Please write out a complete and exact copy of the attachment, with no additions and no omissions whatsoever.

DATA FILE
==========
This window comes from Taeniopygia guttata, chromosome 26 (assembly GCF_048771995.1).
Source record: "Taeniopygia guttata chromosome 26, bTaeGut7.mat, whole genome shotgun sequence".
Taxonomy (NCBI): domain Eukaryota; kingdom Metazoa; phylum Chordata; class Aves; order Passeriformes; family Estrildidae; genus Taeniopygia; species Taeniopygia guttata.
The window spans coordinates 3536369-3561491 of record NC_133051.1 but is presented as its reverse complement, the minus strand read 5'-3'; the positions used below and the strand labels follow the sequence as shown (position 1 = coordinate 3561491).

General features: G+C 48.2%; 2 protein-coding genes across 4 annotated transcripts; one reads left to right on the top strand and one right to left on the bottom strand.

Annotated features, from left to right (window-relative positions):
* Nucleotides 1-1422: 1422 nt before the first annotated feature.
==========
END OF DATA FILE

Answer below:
This window comes from Taeniopygia guttata, chromosome 26 (assembly GCF_048771995.1).
Source record: "Taeniopygia guttata chromosome 26, bTaeGut7.mat, whole genome shotgun sequence".
Taxonomy (NCBI): domain Eukaryota; kingdom Metazoa; phylum Chordata; class Aves; order Passeriformes; family Estrildidae; genus Taeniopygia; species Taeniopygia guttata.
The window spans coordinates 3536369-3561491 of record NC_133051.1 but is presented as its reverse complement, the minus strand read 5'-3'; the positions used below and the strand labels follow the sequence as shown (position 1 = coordinate 3561491).

General features: G+C 48.2%; 2 protein-coding genes across 4 annotated transcripts; one reads left to right on the top strand and one right to left on the bottom strand.

Annotated features, from left to right (window-relative positions):
* Nucleotides 1-1422: 1422 nt before the first annotated feature.